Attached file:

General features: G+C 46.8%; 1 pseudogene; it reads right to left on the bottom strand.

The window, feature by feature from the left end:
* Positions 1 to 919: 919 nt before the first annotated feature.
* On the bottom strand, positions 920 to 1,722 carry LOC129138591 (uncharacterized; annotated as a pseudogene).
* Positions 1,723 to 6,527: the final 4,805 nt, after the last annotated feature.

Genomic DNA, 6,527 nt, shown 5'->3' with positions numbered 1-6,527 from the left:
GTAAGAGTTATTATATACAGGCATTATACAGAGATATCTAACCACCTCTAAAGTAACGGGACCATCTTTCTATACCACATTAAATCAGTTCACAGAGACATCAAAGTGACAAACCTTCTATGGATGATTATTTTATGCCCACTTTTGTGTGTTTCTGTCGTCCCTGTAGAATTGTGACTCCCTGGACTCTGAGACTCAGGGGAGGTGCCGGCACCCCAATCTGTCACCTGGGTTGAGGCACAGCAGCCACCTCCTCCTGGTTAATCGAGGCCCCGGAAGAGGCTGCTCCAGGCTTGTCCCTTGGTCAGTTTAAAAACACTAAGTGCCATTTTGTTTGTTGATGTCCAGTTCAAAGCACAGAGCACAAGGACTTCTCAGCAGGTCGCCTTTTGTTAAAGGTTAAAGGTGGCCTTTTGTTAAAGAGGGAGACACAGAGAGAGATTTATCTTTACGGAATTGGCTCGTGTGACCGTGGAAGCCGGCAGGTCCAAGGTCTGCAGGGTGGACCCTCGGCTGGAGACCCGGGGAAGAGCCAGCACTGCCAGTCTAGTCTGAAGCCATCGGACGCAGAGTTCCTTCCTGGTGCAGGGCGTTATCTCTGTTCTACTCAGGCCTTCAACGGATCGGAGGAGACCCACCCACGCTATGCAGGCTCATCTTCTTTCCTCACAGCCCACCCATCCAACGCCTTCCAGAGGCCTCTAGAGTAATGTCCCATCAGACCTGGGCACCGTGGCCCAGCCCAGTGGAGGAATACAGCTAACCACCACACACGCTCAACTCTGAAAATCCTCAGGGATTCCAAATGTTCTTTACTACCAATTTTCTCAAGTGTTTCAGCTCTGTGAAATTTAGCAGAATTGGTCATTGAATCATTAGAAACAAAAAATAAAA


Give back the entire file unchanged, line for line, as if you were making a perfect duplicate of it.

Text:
General features: G+C 46.8%; 1 pseudogene; it reads right to left on the bottom strand.

The window, feature by feature from the left end:
* Positions 1 to 919: 919 nt before the first annotated feature.
* On the bottom strand, positions 920 to 1,722 carry LOC129138591 (uncharacterized; annotated as a pseudogene).
* Positions 1,723 to 6,527: the final 4,805 nt, after the last annotated feature.

Genomic DNA, 6,527 nt, shown 5'->3' with positions numbered 1-6,527 from the left:
GTAAGAGTTATTATATACAGGCATTATACAGAGATATCTAACCACCTCTAAAGTAACGGGACCATCTTTCTATACCACATTAAATCAGTTCACAGAGACATCAAAGTGACAAACCTTCTATGGATGATTATTTTATGCCCACTTTTGTGTGTTTCTGTCGTCCCTGTAGAATTGTGACTCCCTGGACTCTGAGACTCAGGGGAGGTGCCGGCACCCCAATCTGTCACCTGGGTTGAGGCACAGCAGCCACCTCCTCCTGGTTAATCGAGGCCCCGGAAGAGGCTGCTCCAGGCTTGTCCCTTGGTCAGTTTAAAAACACTAAGTGCCATTTTGTTTGTTGATGTCCAGTTCAAAGCACAGAGCACAAGGACTTCTCAGCAGGTCGCCTTTTGTTAAAGGTTAAAGGTGGCCTTTTGTTAAAGAGGGAGACACAGAGAGAGATTTATCTTTACGGAATTGGCTCGTGTGACCGTGGAAGCCGGCAGGTCCAAGGTCTGCAGGGTGGACCCTCGGCTGGAGACCCGGGGAAGAGCCAGCACTGCCAGTCTAGTCTGAAGCCATCGGACGCAGAGTTCCTTCCTGGTGCAGGGCGTTATCTCTGTTCTACTCAGGCCTTCAACGGATCGGAGGAGACCCACCCACGCTATGCAGGCTCATCTTCTTTCCTCACAGCCCACCCATCCAACGCCTTCCAGAGGCCTCTAGAGTAATGTCCCATCAGACCTGGGCACCGTGGCCCAGCCCAGTGGAGGAATACAGCTAACCACCACACACGCTCAACTCTGAAAATCCTCAGGGATTCCAAATGTTCTTTACTACCAATTTTCTCAAGTGTTTCAGCTCTGTGAAATTTAGCAGAATTGGTCATTGAATCATTAGAAACAAAAAATAAAA